Go is game whose number of possible moves – more than chess at 10170 – is greater than the number of atoms in the universe.
AlphaGo, the predecessor to AlphaGo Zero, crushed 18-time world champion Lee Sedol and the reigning world number one player, Ke Jie. After beating Jie earlier this year, DeepMind announced AlphaGo was retiring from future competitions.
Now, an even more superior competitor, AlphaGo Zero, could beat the version of AlphaGo that faced Lee Sedol after training for just 36 hours and earned beat its predecessor by 100-0 score after 72 hours. Interestingly, AlphaGo Zero didn’t learn from observing humans playing against each other – unlike AlphaGo – but instead, its neural network relies on an old technique in reinforcement learning: self-play. Self-play means agents can learn behaviours that are not hand-coded on any reinforcement learning task, but the sophistication of the learned behaviour is limited by the sophistication of the environment. In order for an agent to learn intelligent behaviour in a particular environment, the environment has to be challenging, but not too challenging.
Essentially, self-play means that AlphaGo Zero plays against itself. During training, it sits on each side of the table: two instances of the same software face off against each other. A match starts with the game’s black and white stones scattered on the board, placed following a random set of moves from their starting positions. The two computer players are given the list of moves that led to the positions of the stones, and then are each told to come up with multiple chains of next moves along with estimates of the probability they will win by following through each chain. The next move from the best possible chain is then played, and the computer players repeat the above steps, coming up with chains of moves ranked by strength. This repeats over and over, with the software feeling its way through the game and internalizing which strategies turn out to be the strongest.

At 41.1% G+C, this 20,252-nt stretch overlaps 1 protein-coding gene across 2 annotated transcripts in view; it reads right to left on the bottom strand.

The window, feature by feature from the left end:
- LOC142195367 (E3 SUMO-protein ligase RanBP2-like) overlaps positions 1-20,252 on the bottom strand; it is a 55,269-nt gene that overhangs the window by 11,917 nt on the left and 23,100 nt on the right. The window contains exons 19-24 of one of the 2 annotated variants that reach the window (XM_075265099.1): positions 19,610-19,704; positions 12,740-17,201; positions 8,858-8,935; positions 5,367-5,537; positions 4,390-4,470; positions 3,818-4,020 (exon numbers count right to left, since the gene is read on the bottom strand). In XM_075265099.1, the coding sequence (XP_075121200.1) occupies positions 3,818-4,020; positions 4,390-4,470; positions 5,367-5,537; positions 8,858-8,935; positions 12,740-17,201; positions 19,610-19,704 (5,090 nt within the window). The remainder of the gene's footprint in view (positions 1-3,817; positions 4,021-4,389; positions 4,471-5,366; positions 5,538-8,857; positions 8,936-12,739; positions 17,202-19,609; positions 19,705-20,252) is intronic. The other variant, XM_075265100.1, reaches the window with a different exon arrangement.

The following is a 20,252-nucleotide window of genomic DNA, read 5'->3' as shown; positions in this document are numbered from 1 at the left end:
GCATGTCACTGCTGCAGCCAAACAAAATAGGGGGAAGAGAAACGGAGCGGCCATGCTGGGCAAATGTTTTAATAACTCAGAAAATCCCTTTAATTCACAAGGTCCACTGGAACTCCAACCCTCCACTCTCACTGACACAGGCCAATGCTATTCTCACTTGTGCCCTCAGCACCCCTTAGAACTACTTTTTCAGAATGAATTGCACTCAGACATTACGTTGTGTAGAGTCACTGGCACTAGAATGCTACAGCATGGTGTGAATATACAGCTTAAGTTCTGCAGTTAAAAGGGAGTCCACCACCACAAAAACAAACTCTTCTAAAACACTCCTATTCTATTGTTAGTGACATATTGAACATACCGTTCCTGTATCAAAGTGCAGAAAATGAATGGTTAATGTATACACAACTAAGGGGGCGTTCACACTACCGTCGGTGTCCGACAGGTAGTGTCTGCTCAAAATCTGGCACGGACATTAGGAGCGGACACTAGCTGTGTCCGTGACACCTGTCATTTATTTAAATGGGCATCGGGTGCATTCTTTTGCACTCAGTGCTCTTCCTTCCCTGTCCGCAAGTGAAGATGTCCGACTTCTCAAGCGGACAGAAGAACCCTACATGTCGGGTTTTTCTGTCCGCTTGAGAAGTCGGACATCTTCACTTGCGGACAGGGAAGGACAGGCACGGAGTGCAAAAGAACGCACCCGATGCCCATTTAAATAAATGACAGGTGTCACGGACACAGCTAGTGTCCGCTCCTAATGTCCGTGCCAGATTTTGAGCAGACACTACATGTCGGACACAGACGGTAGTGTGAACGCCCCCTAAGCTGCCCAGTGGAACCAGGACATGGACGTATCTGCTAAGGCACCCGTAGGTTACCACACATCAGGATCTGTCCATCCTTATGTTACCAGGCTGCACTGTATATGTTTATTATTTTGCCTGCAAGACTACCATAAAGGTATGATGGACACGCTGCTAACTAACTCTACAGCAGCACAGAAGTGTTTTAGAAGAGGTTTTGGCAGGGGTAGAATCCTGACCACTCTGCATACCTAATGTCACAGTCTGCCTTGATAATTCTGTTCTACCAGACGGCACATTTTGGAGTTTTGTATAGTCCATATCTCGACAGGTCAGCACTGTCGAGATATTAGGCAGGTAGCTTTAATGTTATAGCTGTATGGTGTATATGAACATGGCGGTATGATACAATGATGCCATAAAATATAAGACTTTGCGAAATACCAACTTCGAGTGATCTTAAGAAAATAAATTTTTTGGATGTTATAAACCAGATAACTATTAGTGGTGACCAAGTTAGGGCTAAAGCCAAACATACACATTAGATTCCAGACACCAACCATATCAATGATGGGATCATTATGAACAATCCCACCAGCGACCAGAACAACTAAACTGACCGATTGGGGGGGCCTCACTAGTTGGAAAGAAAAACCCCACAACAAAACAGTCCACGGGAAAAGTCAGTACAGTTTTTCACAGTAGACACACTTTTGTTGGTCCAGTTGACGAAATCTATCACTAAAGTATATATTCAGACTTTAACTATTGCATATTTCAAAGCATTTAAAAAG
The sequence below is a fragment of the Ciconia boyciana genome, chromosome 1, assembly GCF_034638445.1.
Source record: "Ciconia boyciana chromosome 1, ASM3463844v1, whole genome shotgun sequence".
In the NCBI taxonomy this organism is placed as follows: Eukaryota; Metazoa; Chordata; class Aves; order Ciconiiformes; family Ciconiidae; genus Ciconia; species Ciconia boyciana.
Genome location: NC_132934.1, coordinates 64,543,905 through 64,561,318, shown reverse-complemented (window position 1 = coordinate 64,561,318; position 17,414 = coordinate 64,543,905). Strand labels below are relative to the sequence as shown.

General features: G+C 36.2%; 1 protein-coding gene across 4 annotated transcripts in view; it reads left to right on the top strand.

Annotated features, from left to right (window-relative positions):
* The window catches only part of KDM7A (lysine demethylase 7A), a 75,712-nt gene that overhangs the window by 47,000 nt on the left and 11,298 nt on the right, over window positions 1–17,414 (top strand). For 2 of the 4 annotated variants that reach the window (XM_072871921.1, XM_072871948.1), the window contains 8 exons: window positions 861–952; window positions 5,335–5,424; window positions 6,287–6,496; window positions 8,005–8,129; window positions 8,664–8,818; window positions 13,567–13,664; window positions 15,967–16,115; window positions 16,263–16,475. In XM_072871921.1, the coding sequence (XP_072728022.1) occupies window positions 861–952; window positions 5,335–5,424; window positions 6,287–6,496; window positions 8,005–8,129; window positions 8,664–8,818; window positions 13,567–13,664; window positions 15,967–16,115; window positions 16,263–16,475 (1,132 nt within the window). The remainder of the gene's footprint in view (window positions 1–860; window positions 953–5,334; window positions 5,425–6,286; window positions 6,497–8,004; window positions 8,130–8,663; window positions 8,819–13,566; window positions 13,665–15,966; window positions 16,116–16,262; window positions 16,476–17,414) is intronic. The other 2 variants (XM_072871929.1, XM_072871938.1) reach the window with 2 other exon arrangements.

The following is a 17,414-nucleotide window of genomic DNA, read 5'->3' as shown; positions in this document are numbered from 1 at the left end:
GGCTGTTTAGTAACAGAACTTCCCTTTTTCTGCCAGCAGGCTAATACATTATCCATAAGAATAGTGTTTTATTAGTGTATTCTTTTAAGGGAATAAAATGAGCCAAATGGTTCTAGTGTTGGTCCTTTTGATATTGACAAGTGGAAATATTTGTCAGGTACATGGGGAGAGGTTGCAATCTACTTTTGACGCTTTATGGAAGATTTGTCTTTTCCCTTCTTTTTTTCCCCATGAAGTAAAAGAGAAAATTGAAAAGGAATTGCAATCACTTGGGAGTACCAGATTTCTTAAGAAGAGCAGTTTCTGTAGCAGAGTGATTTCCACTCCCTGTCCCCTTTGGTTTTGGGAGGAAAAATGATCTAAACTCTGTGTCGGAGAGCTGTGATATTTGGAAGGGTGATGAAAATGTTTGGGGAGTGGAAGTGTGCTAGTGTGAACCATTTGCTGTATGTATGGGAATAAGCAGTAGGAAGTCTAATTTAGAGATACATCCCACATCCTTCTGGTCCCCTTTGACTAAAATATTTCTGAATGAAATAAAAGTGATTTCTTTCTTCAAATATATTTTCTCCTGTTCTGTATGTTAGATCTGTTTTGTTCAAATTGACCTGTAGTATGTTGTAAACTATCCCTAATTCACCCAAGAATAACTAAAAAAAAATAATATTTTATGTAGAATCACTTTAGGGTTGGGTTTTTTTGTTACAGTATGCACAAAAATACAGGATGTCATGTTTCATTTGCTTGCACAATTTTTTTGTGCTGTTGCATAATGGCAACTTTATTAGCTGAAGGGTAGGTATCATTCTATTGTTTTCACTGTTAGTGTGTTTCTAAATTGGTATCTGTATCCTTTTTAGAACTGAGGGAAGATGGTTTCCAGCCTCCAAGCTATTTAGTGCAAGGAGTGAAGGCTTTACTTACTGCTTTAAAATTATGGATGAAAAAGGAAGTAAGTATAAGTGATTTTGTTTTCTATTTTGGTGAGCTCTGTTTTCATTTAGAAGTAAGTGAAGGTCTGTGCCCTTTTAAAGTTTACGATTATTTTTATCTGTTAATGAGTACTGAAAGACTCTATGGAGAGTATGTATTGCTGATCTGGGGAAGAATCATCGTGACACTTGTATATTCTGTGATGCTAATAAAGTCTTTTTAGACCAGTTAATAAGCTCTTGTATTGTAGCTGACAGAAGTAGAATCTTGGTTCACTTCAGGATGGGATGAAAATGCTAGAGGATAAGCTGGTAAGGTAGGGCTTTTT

AlphaGo Zero did start from scratch with no experts guiding it. And it is much more efficient: it only uses a single computer and four of Google’s custom TPU1 chips to play matches, compared to AlphaGo’s several machines and 48 TPUs. Since Zero didn’t rely on human gameplay, and a smaller number of matches, its Monte Carlo tree search is smaller. The self-play algorithm also combined both the value and policy neural networks into one, and was trained on 64 GPUs and 19 CPUs by playing nearly five million games against itself. In comparison, AlphaGo needed months of training and used 1,920 CPUs and 280 GPUs to beat Lee Sedol.
AlphaGo combines the two most powerful ideas about learning to emerge from the past few decades: deep learning and reinforcement learning. In the human brain, sensory information is processed in a series of layers. For instance, visual information is first transformed in the retina, then in the midbrain, and then through many different areas of the cerebral cortex. This creates a hierarchy of representations where simple, local features are extracted first, and then more complex, global features are built from these. The AI equivalent is called deep learning; deep because it involves many layers of processing in simple neuron-like computing units.